The Iliad and Odyssey thus imitate as well as innovate, as their identification as epics implies. As a particular kind of composition, the Iliad and Odyssey resemble poems that preceded them, but at the same time have brought to the literary world something new that has become inextricable from the idea of what an epic is. This apparent paradox of originary model poems made in the mold of older ones usefully highlights the constructed character of the Homeric compositions’ archetypicality. Recognizing that the Iliad and Odyssey themselves have poetic ancestors, in spite of being represented as the first forebears of a poetic tradition, reveals that interpretative pains have been taken to portray the Homeric poems as prototypes. This portrayal probably arose from two attributes of the Iliad and Odyssey. First, they are the earliest attested works of ancient Greek literature, so critics studying this corpus conveniently see these extant compositions as its head and ascribe an identity to this body on the basis of the poem pair’s features. Second, the Iliad and Odyssey have long inspired aesthetic appreciation, and thus seem to be suitable exemplars for subsequent literary efforts. [48] Even if somehow recovered and proved to precede the Homeric poems, the Cyclic epics would be hard pressed to dethrone them as standards of artistic beauty, because—no matter what current critics beheld—they probably would still heed the dissatisfaction with the Cyclic poems that has been resounding for centuries.

The longstanding influence that the Iliad and Odyssey have had on later literary composition and criticism explains why identifying what these works contribute to the conception of epic that they inaugurated is important. This conception—which would serve as a standard of composition and comparison not only for ancient Greek authors and exegetes, but also for their counterparts in later periods and other lands—can be clarified by applying philosopher Panayot Butchvarov’s idea of generic identity.

Generic identity and the Homeric epics

This account of generic identity applies to the classification of the Iliad and Odyssey as epics. “Iliadness” and “Odysseyness,” the respective qualities of the Homeric poems, share “epicness,” their generic characteristic; and the specific characteristics of these qualities—namely, being unique to the Iliad and being unique to the Odyssey—are a subset of epicness.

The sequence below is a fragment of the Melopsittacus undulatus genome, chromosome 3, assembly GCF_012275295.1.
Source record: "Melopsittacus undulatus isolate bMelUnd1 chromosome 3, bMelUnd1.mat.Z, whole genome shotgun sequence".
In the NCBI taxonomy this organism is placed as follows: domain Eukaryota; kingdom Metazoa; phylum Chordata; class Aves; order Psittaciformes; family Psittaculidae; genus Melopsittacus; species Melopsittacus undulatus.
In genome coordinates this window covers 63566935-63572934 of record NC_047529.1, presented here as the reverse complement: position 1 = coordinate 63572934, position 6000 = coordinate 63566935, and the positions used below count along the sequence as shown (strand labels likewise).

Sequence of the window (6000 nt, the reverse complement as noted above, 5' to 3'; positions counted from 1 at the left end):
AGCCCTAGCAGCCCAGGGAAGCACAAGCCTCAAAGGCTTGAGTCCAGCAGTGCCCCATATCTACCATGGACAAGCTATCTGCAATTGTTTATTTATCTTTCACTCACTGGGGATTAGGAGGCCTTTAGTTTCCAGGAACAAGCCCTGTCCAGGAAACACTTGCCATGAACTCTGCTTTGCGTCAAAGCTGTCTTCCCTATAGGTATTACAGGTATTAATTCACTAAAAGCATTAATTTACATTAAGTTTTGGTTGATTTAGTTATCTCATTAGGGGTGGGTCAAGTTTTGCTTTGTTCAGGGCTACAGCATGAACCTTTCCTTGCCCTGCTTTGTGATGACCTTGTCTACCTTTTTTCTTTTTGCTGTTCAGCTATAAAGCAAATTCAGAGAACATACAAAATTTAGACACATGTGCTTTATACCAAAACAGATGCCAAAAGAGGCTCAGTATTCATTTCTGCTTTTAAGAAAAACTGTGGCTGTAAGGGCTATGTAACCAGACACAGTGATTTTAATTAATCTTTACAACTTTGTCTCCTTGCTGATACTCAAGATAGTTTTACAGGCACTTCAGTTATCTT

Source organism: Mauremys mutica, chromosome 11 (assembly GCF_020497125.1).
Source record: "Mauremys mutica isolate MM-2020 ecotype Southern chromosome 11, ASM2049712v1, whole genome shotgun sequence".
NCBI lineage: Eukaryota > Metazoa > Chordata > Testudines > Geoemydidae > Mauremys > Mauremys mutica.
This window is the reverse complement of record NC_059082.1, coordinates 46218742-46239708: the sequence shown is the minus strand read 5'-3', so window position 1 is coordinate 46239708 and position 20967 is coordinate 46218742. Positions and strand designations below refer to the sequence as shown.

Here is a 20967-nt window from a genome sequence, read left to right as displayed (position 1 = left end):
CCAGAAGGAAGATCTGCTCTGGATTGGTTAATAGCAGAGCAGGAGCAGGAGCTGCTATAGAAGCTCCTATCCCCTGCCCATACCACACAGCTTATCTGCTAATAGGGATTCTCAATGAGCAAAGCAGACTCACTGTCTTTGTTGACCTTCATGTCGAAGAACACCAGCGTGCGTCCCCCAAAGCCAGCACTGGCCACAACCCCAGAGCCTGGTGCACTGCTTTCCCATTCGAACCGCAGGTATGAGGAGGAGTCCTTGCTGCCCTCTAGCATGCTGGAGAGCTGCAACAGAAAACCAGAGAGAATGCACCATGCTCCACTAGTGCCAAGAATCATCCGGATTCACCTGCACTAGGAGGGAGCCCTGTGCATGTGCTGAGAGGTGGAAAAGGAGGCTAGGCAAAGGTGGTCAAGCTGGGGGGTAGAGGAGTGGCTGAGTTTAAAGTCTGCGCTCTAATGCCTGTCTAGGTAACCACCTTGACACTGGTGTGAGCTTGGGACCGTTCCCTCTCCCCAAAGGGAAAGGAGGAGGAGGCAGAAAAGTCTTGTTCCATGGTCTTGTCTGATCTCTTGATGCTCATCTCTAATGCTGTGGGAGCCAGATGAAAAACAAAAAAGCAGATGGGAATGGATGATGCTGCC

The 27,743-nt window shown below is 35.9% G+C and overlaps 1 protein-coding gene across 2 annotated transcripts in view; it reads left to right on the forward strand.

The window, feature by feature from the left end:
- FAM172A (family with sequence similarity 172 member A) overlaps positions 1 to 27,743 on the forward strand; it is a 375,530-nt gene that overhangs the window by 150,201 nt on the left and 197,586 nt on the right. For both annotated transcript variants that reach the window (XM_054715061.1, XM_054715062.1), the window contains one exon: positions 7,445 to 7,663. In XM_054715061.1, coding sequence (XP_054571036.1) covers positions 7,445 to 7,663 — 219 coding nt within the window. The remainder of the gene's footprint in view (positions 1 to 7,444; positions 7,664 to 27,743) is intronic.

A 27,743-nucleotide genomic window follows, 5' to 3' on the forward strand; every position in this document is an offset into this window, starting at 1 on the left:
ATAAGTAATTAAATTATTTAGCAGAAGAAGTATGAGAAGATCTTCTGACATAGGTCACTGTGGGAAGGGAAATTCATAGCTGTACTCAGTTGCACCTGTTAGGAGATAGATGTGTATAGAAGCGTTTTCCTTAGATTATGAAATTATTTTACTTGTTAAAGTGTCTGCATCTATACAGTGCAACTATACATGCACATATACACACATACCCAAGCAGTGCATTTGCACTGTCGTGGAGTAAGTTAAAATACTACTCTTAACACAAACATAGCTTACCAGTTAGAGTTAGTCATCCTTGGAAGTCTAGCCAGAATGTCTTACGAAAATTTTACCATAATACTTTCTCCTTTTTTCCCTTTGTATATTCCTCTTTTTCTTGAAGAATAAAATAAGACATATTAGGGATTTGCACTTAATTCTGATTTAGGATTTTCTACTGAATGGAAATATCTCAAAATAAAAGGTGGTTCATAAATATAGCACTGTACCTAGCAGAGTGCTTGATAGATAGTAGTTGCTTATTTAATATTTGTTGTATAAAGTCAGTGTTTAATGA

Epicness in form

Thus, the structure of the Homeric epics is such that audiences wending their way through the woods of the Iliad and of the Odyssey retrace some steps and sidetrack while circumambulating. Beneath the strollers’ feet, both paths parallel the styles of these poems, and thus are made of the same materials. The Iliad and the Odyssey exhibit like styles, relying on like types of poetic formulae and language.

Epicness in content

The ground common to the epic forests that underlies their trees, as well as their paths, is their poetic tradition. The plot of this land on which the Iliad and the Odyssey stand yields four types of trees, four themes that constitute columns of epic content:

  1. The hero’s need to separate himself from his social surroundings
  2. His social surroundings’ destabilization by conflict
  3. His ability to reorder his life
  4. His mortal limits

To make a name for himself, an epic hero has to act exceptionally. Yet action in the epics is inextricable from a nexus of social relationships. The strong connections between warriors and their families and compatriots put recognizable faces on the society that would celebrate the successes of these fighters or deride their defeats, and provide a social context for the men’s individual deeds. [53] A man who hopes to be a hero, however, can cement his local status only by isolating himself from others: